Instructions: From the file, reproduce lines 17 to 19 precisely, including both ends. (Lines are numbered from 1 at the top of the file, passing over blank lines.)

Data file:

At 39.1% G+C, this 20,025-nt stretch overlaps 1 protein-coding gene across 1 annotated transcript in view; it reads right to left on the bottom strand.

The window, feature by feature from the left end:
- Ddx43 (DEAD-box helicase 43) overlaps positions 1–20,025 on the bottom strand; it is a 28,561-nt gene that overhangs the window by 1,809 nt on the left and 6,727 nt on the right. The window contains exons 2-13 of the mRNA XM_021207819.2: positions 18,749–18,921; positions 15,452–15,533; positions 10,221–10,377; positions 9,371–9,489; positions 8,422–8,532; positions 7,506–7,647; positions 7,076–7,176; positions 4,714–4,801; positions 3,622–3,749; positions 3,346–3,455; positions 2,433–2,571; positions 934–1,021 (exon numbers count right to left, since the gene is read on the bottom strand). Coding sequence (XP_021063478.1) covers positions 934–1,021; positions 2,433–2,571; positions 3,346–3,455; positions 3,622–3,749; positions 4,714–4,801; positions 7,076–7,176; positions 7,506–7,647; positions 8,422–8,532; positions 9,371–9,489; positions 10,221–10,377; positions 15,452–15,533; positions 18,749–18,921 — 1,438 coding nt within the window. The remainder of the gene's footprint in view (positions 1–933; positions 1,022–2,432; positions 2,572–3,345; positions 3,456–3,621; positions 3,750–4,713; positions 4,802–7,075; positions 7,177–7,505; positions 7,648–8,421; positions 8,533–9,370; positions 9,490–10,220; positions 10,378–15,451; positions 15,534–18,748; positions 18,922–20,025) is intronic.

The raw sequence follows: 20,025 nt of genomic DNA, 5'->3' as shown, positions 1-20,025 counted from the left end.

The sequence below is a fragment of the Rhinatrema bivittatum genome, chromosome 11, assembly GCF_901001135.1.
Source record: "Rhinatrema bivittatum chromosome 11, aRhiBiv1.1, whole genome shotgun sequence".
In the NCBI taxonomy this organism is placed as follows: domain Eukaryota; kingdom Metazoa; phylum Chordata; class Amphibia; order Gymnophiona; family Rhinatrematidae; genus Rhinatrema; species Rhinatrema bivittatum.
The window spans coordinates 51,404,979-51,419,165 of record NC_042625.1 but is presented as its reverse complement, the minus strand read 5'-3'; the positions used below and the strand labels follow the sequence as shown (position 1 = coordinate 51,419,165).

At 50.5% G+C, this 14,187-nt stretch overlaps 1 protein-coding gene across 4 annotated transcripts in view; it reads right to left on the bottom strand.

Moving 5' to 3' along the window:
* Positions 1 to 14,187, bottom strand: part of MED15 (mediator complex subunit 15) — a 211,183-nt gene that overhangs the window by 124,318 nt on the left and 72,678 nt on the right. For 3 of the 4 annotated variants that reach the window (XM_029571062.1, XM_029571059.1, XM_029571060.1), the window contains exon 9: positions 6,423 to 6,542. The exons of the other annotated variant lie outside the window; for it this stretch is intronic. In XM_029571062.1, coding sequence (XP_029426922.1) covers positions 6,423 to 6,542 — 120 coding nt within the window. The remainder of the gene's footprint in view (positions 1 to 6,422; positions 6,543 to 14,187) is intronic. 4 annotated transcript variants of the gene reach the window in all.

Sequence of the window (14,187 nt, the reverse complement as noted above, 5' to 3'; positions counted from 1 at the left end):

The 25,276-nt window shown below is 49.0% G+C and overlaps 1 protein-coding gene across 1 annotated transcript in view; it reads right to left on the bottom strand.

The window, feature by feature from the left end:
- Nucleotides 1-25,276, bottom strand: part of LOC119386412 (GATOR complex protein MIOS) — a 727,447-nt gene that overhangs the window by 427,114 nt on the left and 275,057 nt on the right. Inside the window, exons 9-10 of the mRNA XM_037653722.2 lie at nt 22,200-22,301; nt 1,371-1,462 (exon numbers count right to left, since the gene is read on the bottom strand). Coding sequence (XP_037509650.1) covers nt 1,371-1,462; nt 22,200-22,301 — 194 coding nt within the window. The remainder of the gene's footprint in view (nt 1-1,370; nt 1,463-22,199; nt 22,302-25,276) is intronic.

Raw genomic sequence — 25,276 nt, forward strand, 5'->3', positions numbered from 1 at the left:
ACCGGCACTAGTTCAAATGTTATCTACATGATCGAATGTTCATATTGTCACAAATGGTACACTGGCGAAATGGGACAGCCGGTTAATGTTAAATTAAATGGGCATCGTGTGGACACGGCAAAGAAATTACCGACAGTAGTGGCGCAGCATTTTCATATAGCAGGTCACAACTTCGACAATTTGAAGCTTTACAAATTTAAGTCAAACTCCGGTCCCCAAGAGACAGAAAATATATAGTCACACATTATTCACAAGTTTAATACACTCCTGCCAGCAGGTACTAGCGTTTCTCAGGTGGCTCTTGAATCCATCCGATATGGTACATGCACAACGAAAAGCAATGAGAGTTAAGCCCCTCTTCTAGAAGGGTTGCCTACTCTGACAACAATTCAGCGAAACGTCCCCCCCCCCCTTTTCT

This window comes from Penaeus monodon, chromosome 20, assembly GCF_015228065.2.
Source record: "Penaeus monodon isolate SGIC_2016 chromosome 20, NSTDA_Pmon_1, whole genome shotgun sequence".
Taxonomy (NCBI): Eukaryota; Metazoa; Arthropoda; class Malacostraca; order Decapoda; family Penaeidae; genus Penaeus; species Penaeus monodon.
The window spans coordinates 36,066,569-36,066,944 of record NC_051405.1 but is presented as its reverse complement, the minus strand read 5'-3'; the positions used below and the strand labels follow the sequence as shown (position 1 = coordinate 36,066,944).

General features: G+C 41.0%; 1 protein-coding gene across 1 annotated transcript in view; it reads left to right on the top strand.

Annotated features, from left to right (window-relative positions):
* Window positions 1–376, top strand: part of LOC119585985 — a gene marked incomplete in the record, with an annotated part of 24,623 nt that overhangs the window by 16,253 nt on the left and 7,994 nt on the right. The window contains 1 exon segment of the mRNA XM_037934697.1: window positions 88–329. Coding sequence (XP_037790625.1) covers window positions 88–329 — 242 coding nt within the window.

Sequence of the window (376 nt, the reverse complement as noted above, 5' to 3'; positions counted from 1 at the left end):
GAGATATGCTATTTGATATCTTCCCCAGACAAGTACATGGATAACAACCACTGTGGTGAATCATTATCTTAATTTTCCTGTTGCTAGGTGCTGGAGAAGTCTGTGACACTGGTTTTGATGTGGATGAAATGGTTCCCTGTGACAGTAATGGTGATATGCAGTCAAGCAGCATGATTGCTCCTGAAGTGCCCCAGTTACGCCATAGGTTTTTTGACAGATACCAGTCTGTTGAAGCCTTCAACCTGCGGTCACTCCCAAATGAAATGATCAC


ACCGGCACTAGTTCAAATGTTATCTACATGATCGAATGTTCATATTGTCACAAATGGTACACTGGCGAAATGGGACAGCCGGTTAATGTTAAATTAAATGGGCATCGTGTGGACACGGCAAAGAAATTACCGACAGTAGTGGCGCAGCATTTTCATATAGCAGGTCACAACTTCGACAATTTGAAGCTTTACAAATTTAAGTCAAACTCCGGTCCCCAAGAGACAGAAAATATATAGTCACACATTATTCACAAGTTTAATACACTCCTGCCAGCAGGTACTAGCGTTTCTCAGGTGGCTCTTGAATCCATCCGATATGGTACATGCACAACGAAAAGCAATGAGAGTTAAGCCCCTCTTCTAGAAGGGTTGCCTACTCTGACAACAATTCAGCGAAACGTCCCCCCCCCCCTTTTCT

This window comes from Penaeus monodon, chromosome 20, assembly GCF_015228065.2.
Source record: "Penaeus monodon isolate SGIC_2016 chromosome 20, NSTDA_Pmon_1, whole genome shotgun sequence".